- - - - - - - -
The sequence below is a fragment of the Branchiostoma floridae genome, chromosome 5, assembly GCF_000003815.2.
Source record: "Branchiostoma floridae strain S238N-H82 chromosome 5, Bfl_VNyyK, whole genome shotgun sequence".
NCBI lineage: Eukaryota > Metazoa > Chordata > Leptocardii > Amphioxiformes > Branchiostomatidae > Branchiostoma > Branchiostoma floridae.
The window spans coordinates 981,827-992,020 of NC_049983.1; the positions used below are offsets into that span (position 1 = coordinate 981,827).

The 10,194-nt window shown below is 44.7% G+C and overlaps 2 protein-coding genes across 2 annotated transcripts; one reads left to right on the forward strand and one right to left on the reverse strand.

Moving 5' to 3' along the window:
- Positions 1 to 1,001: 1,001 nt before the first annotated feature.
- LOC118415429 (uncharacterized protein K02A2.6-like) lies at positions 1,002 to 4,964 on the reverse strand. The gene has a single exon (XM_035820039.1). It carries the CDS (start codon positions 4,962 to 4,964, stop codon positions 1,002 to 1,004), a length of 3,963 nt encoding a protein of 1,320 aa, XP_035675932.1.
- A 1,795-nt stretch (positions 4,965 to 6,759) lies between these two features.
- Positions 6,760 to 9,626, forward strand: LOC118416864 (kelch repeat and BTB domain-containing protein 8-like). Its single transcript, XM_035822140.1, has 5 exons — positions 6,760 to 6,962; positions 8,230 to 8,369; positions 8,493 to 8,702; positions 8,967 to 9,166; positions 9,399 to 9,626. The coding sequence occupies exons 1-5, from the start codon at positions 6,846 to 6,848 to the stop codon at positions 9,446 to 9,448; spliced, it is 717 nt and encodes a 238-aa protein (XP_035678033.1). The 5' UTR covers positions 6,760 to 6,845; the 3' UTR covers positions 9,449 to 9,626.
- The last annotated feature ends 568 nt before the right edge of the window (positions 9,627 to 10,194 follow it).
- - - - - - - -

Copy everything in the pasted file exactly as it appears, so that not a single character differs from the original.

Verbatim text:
The sequence below is a fragment of the Branchiostoma floridae genome, chromosome 5, assembly GCF_000003815.2.
Source record: "Branchiostoma floridae strain S238N-H82 chromosome 5, Bfl_VNyyK, whole genome shotgun sequence".
NCBI lineage: Eukaryota > Metazoa > Chordata > Leptocardii > Amphioxiformes > Branchiostomatidae > Branchiostoma > Branchiostoma floridae.
The window spans coordinates 981,827-992,020 of NC_049983.1; the positions used below are offsets into that span (position 1 = coordinate 981,827).

The 10,194-nt window shown below is 44.7% G+C and overlaps 2 protein-coding genes across 2 annotated transcripts; one reads left to right on the forward strand and one right to left on the reverse strand.

Moving 5' to 3' along the window:
- Positions 1 to 1,001: 1,001 nt before the first annotated feature.
- LOC118415429 (uncharacterized protein K02A2.6-like) lies at positions 1,002 to 4,964 on the reverse strand. The gene has a single exon (XM_035820039.1). It carries the CDS (start codon positions 4,962 to 4,964, stop codon positions 1,002 to 1,004), a length of 3,963 nt encoding a protein of 1,320 aa, XP_035675932.1.
- A 1,795-nt stretch (positions 4,965 to 6,759) lies between these two features.
- Positions 6,760 to 9,626, forward strand: LOC118416864 (kelch repeat and BTB domain-containing protein 8-like). Its single transcript, XM_035822140.1, has 5 exons — positions 6,760 to 6,962; positions 8,230 to 8,369; positions 8,493 to 8,702; positions 8,967 to 9,166; positions 9,399 to 9,626. The coding sequence occupies exons 1-5, from the start codon at positions 6,846 to 6,848 to the stop codon at positions 9,446 to 9,448; spliced, it is 717 nt and encodes a 238-aa protein (XP_035678033.1). The 5' UTR covers positions 6,760 to 6,845; the 3' UTR covers positions 9,449 to 9,626.
- The last annotated feature ends 568 nt before the right edge of the window (positions 9,627 to 10,194 follow it).